Fast flux botnet detection based on adaptive dynamic evolving spiking neural network

Al Nawasrah, A 2018, Fast flux botnet detection based on adaptive dynamic evolving spiking neural network , PhD thesis, University of Salford.

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Abstract

A botnet, a set of compromised machines controlled distantly by an attacker, is the basis of numerous security threats around the world. Command and Control (C&C) servers are the backbone of botnet communications, where the bots and botmaster send reports and attack orders to each other, respectively. Botnets are also categorised according to their C&C protocols. A Domain Name System (DNS) method known as Fast-Flux Service Network (FFSN) is a special type of botnet that has been engaged by bot herders to cover malicious botnet activities, and increase the lifetime of malicious servers by quickly changing the IP addresses of the domain name over time. Although several methods have been suggested for detecting FFSNs domains, nevertheless they have low detection accuracy especially with zero-day domain, quite a long detection time, and consume high memory storage. In this research we propose a new system called Fast Flux Killer System (FFKA) that has the ability to detect “zero-day” FF-Domains in online mode with an implementation constructed on Adaptive Dynamic evolving Spiking Neural Network (ADeSNN) and in an offline mode to enhance the classification process which is a novelty in this field. The adaptation includes the initial weight, testing criteria, parameters customization, and parameters adjustment. The proposed system is expected to detect fast flux domains in online mode with high detection accuracy and low false positive and false negative rates respectively. It is also expected to have a high level of performance and the proposed system is designed to work for a lifetime with low memory usage. Three public datasets are exploited in the experiments to show the effects of the adaptive ADeSNN algorithm, two of them conducted on the ADeSNN algorithm itself and the last one on the process of detecting fast flux domains. The experiments showed an improved accuracy when using the proposed adaptive ADeSNN over the original algorithm. It also achieved a high detection accuracy in detecting zero-day fast flux domains that was about (99.54%) in an online mode, when using the public fast flux dataset. Finally, the improvements made to the performance of the adaptive algorithm are confirmed by the experiments.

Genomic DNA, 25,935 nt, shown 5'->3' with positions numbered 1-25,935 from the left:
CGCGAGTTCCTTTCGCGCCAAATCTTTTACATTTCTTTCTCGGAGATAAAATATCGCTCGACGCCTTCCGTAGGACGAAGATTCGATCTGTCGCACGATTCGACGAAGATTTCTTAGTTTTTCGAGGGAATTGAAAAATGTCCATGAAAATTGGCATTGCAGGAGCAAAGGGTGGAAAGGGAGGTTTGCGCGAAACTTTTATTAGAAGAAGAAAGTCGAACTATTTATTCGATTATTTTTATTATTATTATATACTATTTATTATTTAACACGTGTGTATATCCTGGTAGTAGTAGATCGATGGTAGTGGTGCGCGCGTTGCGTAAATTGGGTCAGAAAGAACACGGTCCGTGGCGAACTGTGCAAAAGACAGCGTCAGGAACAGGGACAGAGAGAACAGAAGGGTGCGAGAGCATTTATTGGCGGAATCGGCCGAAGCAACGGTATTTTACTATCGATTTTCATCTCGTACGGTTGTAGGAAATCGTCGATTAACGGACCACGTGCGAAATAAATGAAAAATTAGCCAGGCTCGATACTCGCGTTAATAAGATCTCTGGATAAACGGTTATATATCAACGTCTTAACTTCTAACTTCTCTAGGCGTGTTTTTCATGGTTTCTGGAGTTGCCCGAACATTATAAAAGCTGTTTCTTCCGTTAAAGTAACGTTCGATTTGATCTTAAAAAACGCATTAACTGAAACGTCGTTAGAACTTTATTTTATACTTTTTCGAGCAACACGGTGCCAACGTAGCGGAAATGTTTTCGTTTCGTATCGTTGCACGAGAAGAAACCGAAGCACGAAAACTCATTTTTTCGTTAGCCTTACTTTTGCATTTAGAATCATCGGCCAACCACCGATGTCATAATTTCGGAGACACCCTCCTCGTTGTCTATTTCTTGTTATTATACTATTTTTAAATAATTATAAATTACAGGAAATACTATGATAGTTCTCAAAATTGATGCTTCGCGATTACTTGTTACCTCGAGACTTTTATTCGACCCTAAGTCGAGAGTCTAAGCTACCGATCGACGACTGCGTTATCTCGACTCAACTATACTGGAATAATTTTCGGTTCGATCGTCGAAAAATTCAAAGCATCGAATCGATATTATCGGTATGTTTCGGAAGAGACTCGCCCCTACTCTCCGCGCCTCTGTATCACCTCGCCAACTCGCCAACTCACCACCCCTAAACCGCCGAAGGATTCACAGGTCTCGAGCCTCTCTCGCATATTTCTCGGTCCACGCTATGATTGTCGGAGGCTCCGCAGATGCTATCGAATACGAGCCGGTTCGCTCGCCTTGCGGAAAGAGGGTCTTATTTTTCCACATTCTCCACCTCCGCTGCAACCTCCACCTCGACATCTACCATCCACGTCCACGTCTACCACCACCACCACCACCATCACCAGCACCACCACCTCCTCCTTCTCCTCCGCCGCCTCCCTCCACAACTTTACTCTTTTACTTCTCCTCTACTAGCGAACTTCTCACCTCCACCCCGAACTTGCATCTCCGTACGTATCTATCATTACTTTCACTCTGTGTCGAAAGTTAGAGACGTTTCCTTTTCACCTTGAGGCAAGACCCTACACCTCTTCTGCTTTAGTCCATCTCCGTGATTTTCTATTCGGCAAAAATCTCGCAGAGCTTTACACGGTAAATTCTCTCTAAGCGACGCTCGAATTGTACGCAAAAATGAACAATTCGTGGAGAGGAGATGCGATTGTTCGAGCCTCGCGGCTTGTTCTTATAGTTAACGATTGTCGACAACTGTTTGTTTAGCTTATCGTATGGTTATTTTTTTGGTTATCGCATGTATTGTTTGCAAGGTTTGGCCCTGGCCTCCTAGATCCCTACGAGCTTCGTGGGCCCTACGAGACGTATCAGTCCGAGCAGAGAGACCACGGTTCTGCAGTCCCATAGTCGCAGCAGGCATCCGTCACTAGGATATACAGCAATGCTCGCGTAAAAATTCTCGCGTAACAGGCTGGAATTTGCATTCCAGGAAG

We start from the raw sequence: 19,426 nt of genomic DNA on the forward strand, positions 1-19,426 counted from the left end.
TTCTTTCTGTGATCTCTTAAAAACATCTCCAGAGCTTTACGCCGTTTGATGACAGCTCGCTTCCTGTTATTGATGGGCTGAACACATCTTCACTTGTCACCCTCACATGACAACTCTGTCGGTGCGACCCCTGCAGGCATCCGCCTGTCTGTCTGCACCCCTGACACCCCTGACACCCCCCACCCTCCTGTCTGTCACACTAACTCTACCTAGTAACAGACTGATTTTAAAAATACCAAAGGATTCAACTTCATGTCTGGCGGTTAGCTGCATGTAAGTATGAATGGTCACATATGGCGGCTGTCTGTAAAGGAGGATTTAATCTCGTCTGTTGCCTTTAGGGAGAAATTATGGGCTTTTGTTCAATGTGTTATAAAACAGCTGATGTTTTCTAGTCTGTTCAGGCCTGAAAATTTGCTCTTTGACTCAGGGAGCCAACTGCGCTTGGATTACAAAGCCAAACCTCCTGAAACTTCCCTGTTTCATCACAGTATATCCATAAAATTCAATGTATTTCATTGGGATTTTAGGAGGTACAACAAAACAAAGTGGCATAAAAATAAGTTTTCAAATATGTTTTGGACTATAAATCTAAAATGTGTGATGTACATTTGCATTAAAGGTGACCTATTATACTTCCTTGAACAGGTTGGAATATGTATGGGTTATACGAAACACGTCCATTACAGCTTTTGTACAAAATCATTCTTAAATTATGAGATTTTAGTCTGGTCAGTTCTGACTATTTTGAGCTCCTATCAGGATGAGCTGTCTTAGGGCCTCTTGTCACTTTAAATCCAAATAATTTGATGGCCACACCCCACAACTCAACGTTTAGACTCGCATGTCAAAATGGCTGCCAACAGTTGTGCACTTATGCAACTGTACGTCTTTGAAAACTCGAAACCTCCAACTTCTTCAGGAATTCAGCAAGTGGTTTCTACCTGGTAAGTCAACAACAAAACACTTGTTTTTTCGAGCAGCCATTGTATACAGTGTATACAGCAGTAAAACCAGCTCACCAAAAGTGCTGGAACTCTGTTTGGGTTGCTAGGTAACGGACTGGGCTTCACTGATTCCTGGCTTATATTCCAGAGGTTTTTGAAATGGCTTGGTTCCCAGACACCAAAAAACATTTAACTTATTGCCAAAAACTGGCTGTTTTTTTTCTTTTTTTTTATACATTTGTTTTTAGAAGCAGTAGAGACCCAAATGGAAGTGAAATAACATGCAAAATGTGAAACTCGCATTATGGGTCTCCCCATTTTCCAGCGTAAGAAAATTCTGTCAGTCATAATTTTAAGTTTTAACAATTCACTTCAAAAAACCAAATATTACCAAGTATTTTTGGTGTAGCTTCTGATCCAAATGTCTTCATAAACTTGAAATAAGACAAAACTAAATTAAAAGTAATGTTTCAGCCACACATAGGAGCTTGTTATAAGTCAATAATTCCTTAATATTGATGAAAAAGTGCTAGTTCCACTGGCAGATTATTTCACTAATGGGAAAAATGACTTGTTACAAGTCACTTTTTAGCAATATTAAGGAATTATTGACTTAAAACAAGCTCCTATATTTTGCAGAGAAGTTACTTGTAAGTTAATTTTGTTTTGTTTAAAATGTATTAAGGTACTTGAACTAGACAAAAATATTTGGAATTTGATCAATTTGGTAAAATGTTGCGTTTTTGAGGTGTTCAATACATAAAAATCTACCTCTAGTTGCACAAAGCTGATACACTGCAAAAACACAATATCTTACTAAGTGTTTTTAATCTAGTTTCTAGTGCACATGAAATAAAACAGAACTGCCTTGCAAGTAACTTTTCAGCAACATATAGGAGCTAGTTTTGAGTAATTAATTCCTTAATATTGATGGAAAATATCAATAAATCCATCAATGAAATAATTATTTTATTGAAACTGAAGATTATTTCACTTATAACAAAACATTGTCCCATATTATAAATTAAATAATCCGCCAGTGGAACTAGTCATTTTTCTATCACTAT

Item Type: Thesis (PhD)
Schools: Schools > School of Computing, Science and Engineering
Depositing User: AHMAD Alnawasreh
Date Deposited: 21 Sep 2018 13:48
Last Modified: 04 Dec 2018 11:41
URI: http://usir.salford.ac.uk/id/eprint/47199

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